Human rats! … Night burglars plaguing downtown Kingston businesses
A year after the relocation of two nearby police posts and a burgeoning of new establishments on the Kingston waterfront, older business operators in the capital city say that they are being plagued by burglars who are seemingly outmatching the police.
In recent months, at least three long-standing companies in downtown Kingston have been burglarised by hoodlums, who cut through grilles, smash concrete walls, and shimmy their way through crevices into the establishments, stealing hundreds of thousands of dollars worth of goods.
“When the Flying Squad used to be around the corner, the place was a little safer because nobody would try to come and take anything. But since they left it is like the guys really don’t respect the police,” said the operator of the Two Lane Bar, located at the corner of Water and Peters lanes for more than three decades.
One customer described the burglars as human rats because of their sneakiness.
In 2013, the bar operator said she installed a metal grille under the roof to prevent the robbers from gaining access. That, however, did not stop them. In June, they cut through the grille, and made off with about $300,000 worth of goods, a television and a stereo system. This happened in the predawn hours, the operator theorised.
“I’m still trying to get something from the police, but all now I can’t hear anything from them about it,” argued the operator, who, like many other owners, questioned the efficiency of sleuths at the City Centre Police Station, located metres away on Tower Street.
Head of the Kingston Central Police Division, Superintendent Robert Gordon, said that he was aware of the break-ins, but explained that many occur undetected by regular police patrols.
“It is not like it is happening in open view. Most of the times the robbers don’t enter the building through the doors. We find them going through the roof, or through some adjoining place, where walls are knocked out. So when the police do their regular patrols, they are not seeing what is happening. It is the following morning that you hear that there was a break-in,” he said, adding that investigators “use every tool possible, scientific or otherwise”, to find the perpetrators afterward.
“We are seeing new trends in break-ins. So business owners will have to become innovative, too, and put in place their own mechanisms,” noted Gordon, listing the installation of closed-circuit television (CCTV) cameras and the reinforcement of deteriorating walls as options.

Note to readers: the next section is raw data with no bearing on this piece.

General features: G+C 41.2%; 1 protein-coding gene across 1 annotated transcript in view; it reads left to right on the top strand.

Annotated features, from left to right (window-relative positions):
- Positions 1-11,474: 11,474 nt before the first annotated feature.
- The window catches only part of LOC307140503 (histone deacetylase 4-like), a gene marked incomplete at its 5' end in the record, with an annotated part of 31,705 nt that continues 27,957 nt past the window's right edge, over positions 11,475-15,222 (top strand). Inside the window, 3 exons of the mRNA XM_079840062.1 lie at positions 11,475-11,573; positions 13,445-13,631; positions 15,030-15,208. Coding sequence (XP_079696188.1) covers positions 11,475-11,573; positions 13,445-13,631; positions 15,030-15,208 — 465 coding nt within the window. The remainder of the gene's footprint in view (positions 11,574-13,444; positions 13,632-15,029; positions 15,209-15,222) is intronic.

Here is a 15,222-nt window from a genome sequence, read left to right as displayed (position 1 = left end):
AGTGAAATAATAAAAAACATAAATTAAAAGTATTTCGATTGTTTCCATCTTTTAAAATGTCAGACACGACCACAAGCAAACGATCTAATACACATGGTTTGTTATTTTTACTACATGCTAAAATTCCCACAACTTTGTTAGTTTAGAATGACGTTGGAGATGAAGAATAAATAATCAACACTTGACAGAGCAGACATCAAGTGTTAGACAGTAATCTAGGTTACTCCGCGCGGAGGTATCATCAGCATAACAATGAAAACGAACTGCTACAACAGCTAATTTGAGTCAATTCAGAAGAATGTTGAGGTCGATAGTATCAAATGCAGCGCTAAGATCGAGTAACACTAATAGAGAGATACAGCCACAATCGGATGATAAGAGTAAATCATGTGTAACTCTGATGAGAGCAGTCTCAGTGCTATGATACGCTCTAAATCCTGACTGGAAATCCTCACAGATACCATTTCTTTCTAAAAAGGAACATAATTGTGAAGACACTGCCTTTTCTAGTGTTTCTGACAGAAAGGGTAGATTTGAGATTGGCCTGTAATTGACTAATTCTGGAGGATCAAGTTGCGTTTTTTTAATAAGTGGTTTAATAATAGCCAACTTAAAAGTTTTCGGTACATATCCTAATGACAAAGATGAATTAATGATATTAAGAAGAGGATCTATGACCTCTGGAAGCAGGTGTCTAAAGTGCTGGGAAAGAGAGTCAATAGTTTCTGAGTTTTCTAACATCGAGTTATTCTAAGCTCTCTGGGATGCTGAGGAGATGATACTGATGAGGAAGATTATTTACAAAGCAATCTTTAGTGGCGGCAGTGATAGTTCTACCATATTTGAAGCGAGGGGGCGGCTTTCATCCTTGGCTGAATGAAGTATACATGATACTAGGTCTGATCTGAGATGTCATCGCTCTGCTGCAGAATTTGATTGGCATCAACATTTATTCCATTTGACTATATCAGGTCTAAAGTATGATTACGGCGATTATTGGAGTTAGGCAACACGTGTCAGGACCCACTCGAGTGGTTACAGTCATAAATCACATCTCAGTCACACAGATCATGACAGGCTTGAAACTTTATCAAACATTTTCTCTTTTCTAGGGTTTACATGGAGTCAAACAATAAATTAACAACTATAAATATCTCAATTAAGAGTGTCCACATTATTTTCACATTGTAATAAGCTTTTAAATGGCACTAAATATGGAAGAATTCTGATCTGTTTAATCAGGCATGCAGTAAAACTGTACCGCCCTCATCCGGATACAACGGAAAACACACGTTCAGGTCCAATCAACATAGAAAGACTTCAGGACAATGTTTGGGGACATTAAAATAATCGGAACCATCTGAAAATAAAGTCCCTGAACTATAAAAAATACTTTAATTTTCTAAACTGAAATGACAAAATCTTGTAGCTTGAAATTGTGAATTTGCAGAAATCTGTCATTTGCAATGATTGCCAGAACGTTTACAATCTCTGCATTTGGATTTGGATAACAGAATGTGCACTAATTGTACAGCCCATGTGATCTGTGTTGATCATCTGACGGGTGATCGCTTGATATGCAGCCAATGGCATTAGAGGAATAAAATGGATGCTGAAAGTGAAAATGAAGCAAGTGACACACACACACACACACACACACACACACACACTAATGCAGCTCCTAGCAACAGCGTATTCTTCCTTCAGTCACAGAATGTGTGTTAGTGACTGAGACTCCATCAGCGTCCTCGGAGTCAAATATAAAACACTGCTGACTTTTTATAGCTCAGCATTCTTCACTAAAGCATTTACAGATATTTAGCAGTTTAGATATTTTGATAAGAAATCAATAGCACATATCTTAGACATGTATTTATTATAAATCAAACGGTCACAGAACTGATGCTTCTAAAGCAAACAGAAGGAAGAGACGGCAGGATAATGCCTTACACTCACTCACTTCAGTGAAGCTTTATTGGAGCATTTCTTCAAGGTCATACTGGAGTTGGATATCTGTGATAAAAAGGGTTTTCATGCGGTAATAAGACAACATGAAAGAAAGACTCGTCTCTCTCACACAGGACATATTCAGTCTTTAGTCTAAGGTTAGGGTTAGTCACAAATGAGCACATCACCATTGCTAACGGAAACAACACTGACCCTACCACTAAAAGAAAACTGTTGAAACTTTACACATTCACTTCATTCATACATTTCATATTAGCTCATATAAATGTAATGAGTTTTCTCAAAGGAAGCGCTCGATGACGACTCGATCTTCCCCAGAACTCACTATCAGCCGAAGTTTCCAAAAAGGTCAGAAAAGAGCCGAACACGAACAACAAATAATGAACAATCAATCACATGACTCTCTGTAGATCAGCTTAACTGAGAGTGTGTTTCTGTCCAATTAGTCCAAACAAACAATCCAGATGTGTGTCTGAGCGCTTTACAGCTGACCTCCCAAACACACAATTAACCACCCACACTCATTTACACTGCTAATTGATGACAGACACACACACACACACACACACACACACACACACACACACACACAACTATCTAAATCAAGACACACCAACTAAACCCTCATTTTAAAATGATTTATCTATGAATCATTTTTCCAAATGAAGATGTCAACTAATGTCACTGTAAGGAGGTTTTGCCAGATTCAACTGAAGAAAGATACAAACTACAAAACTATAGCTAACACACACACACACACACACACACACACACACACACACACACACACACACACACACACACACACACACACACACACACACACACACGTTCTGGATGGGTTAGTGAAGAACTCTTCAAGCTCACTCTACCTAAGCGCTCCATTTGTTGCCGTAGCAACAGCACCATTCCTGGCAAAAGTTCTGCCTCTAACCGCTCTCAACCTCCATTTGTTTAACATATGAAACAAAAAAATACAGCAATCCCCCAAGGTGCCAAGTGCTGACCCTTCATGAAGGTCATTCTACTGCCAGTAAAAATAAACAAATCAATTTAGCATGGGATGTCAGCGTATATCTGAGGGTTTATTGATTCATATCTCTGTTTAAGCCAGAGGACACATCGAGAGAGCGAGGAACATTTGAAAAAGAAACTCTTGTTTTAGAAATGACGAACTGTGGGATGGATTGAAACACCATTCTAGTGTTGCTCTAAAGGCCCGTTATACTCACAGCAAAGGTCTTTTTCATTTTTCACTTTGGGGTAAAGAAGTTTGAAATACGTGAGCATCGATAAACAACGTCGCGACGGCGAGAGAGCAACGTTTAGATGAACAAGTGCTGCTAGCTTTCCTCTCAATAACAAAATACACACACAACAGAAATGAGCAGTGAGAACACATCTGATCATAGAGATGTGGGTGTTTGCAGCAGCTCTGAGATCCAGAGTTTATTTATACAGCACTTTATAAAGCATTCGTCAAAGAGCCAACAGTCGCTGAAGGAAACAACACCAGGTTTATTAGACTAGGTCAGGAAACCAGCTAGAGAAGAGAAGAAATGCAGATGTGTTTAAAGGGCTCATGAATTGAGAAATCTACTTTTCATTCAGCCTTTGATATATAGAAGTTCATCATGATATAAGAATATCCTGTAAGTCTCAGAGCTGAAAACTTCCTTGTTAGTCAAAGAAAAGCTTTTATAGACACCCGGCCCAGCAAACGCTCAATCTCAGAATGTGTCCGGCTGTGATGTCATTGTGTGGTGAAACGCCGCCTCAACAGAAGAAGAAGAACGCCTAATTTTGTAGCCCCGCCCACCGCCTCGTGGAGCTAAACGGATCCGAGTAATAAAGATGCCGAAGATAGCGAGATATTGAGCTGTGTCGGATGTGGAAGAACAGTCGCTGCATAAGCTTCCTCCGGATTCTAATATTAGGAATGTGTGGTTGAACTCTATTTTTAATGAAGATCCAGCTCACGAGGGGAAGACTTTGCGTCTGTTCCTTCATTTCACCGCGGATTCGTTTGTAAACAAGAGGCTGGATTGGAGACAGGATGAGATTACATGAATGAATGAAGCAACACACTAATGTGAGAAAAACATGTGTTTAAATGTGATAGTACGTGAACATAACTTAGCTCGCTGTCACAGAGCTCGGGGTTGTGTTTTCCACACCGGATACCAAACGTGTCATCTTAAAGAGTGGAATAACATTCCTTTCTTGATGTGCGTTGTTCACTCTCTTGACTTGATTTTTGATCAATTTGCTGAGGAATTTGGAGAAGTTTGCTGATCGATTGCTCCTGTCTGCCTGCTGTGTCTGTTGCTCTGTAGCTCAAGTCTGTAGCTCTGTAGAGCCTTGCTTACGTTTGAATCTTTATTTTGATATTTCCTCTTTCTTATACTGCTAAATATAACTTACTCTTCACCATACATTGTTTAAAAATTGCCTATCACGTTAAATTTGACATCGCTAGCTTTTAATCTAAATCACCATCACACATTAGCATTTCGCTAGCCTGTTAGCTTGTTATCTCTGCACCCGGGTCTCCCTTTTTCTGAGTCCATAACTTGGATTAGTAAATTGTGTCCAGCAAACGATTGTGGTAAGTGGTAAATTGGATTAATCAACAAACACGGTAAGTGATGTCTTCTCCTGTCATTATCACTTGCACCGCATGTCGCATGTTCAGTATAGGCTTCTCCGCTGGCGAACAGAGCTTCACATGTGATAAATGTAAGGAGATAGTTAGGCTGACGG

The presence of CCTV cameras, however, did little to stop burglars who, weeks ago, unscrewed two light bulbs outside the Moby Dick restaurant and skipped around security cameras during an early- morning heist.
Co-owner of the restaurant, which has been a landmark on lower Orange Street for decades, accepted her fate and losses, and decided not to follow up with the police about their investigations into the incident.
“I don’t even worry myself about those things. It happened. I can’t change it,” she stated. “I am just happy they took nothing much. Nothing was here to take.”
The criminals made off with gift items, pots, and an empty money drawer, said the owner, noting that the robbery was the first in more than 15 years, and that it followed the relocation of the once-nearby offices of the Counter-Terrorism and Organised Crime Unit last year.
Operators at the nearby Wray & Nephew News Café on lower King Street also speculated that the removal of the police post has fuelled the brazenness of bandits. Criminals broke into that bar a month ago and made off with stocks, a television set, microwave, and sound system. They also broke into a gaming machine, hoping to find money inside.
“See it? Them all mash up the box, and me nuh know what they expected to find inside of it,” fumed the bartender, as she pointed to an empty television bracket on a nearby wall. “I don’t know what the police them doing. But it looks like dem not doing anything to me.”
Head of the Corporate Communications Unit, Assistant Superintendent Dahlia Garrick, joined Gordon in reassuring operators that the police had not neglected some areas in downtown Kingston in favour of the newly erected establishment on the waterfront.
“The movement of the police will have some impact on crime, but we still have police officers on the UDC building, so there are still police officers in the space,” she offered.